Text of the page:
CornWhat's a summer BBQ without some grilled corn? When storing corn, keep the husks on but cut away the shank (this part of the grain is a magnet for worms). Put your corn in a plastic bag and place it in your refrigerator's crisper. The corn will remain at its freshest for two days. While the corn will start to dry out after day two, it will still remain edible.
Broccoli + Lettuce + Celery
Suffering from limp celery, soft broccoli, or less that sprightly salads? Keep these greens their crispest by wrapping them in tin foil before storing them in the fridge. Celery will stay crisp for four weeks or more, lettuce heads up to six weeks, and broccoli up to seven weeks!
Nothing says summer more like a wedge of watermelon or a slice of cantaloupe. If you’ve got yourself a melon that’s ready to eat (it will smell sweet and be soft at the non-stem) but you aren’t ready to cut it up yet, store it in the fridge. Melons will keeps for about 10 days in the cold temperature. Just keep in mind that fruit is most flavorful at room temperature —take your melon out of the fridge and place it on the counter and allow it to warm for about 30 minutes before serving.
Slice ’em up for a sandwich, mash some into guac, or grab a few and make some vegan chocolate pudding—there seems to be no limits as to what you can do with this magical fruit. In warm weather, avocados will ripen fast, but don’t store avocados in the refrigerator unless they are cut, otherwise the cold will turn them black inside. To keep them at their most palatable state, spritz a bit of lemon or lime juice, or another acidic agent, and place in an air-tight container or tightly covered clear plastic wrap.
What’s a summer BBQ without some grilled corn? When storing corn, keep the husks on but cut away the shank (this part of the grain is a magnet for worms). Put your corn in a plastic bag and place it in your refrigerator’s crisper. The corn will remain at its freshest for two days. While the corn will start to dry out after day two, it will still remain edible.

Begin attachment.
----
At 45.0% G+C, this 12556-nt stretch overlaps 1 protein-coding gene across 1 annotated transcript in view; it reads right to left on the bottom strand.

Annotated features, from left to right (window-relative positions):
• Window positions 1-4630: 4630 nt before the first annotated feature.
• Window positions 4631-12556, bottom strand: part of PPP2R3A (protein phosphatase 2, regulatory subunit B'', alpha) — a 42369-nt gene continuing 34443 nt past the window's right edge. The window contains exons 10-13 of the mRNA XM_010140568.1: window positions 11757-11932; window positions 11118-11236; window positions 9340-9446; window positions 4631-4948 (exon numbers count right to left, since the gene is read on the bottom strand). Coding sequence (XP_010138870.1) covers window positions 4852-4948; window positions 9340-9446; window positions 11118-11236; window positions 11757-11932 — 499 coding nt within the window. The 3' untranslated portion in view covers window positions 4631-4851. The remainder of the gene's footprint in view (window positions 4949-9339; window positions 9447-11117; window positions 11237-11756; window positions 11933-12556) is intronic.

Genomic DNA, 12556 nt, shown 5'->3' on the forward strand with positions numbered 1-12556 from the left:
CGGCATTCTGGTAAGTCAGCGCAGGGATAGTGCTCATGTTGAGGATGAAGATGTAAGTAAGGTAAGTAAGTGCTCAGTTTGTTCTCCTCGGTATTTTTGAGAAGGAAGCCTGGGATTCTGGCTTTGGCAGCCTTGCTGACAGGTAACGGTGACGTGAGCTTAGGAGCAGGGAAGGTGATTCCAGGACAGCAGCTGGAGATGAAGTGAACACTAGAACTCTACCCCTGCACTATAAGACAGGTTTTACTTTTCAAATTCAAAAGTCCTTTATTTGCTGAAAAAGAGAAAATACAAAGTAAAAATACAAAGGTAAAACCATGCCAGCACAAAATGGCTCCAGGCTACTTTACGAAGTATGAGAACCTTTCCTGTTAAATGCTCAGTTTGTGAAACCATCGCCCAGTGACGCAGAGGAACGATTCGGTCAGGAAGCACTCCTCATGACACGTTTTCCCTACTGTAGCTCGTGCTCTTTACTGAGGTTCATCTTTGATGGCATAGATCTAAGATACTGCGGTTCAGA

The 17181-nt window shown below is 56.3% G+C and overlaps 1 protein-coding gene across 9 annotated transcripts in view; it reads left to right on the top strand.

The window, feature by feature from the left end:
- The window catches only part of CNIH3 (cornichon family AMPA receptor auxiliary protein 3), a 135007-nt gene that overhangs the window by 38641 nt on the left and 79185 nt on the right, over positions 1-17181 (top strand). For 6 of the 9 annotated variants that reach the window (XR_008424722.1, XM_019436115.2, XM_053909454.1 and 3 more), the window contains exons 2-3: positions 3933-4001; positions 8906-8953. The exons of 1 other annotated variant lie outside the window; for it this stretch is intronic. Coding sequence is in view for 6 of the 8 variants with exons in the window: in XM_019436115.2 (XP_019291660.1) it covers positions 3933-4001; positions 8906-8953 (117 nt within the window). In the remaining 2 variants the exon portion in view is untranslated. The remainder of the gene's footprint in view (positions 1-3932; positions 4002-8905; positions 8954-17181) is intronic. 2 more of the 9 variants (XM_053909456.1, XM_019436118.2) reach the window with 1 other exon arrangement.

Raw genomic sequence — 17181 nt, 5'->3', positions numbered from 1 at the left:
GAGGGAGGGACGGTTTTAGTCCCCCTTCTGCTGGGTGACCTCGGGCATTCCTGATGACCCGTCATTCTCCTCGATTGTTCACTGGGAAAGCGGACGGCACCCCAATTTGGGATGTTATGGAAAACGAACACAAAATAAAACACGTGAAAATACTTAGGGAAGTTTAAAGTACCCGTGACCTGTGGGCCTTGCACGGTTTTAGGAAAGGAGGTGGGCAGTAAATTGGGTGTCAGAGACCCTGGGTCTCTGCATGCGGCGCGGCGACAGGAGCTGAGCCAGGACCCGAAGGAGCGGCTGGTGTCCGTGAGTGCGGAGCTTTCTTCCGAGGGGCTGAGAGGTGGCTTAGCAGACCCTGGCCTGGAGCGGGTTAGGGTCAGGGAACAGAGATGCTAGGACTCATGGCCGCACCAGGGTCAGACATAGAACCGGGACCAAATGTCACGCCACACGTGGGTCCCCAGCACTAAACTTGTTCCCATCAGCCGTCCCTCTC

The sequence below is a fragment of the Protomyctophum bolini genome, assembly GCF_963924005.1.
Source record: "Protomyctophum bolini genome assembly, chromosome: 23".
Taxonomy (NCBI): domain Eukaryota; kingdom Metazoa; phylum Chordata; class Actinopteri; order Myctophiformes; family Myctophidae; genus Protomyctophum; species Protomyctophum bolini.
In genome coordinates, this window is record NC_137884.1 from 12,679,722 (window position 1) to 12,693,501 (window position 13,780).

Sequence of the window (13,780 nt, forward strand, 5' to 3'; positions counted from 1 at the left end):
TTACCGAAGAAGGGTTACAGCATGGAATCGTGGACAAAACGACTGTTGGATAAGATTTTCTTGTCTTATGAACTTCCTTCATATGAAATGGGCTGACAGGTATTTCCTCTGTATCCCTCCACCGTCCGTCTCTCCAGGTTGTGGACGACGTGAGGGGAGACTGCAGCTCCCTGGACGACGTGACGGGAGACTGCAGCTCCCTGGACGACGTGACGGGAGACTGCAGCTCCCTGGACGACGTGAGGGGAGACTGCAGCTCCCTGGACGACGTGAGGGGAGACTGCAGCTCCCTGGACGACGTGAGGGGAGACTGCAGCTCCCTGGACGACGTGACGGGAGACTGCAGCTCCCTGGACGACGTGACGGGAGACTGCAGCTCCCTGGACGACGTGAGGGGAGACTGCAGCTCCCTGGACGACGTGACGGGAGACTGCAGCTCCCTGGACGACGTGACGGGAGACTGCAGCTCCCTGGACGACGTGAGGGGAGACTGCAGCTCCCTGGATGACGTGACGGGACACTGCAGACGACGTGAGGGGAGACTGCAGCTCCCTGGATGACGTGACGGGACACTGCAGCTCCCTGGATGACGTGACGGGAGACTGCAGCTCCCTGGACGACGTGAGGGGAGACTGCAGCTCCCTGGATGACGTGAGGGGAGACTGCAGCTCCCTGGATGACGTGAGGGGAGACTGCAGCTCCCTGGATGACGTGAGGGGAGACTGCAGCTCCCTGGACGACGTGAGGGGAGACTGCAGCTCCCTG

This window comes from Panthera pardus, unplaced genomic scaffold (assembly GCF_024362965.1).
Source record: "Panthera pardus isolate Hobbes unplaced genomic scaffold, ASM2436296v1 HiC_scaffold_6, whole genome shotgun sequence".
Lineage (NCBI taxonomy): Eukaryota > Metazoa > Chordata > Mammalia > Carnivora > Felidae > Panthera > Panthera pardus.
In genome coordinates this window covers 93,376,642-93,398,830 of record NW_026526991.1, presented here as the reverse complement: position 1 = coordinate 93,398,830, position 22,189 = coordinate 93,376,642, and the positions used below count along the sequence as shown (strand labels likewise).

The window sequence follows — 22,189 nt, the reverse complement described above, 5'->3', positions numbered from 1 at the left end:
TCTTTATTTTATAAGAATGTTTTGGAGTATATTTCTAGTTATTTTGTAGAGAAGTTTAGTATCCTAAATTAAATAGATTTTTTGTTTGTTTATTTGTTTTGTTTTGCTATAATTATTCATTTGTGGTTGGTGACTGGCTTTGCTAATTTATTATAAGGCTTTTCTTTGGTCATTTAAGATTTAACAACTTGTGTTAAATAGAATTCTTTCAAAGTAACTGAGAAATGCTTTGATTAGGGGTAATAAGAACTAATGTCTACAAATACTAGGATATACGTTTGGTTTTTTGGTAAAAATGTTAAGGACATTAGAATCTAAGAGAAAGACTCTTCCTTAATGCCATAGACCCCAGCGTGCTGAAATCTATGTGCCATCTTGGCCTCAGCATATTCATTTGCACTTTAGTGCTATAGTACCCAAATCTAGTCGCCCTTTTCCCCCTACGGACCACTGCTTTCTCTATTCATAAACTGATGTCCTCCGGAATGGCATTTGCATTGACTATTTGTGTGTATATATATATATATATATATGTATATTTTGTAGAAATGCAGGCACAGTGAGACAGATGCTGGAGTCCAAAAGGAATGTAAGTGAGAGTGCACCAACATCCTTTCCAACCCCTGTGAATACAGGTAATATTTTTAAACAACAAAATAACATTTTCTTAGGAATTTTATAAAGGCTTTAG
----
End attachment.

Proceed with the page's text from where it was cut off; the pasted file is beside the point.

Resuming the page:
Peaches + Nectarines
Peaches and nectarines should be bought firm, but stored at room temperature once you’ve brought them home. Don’t put them in the fridge before they’ve ripened, as chilling them before that will result in fruit that is mealy and flavorless. However, once you’ve put them in the fridge, eat them within a few days or they’ll start to lose their flavor.
Apples are a year-round delight, but some the most flavorful kinds (eg. Gala, Ginger Gold, Pink Lady) make their appearance during the summer. During the warmer months, apples should be stored in the fridge, while in the fall, they can be stored on the counter. When storing apples in the fridge, drape a damp paper towel over the container of apples (but do not put them in a drawer or air-tight container). Both the cold temperature and the moisture will help them stay their freshest for up to several weeks. Just remember: One rotten apple can spoil the bunch—compost any that are looking a little questionable.
When buying carrots look for those that are of the brightest hue and without cracks. If you’re buying them from your local farmers’ market, cut off the greens and place them in a plastic bag before sticking them in your crisper drawer. Carrots will keep for up to two weeks.
Keeping cherries cold is key to keeping them fresh. Cherries should be refrigerated in a plastic bag after you’ve brought the home. But don’t wash them until you are ready to eat them—excess moisture will hasten molding where the stem meets the fruit.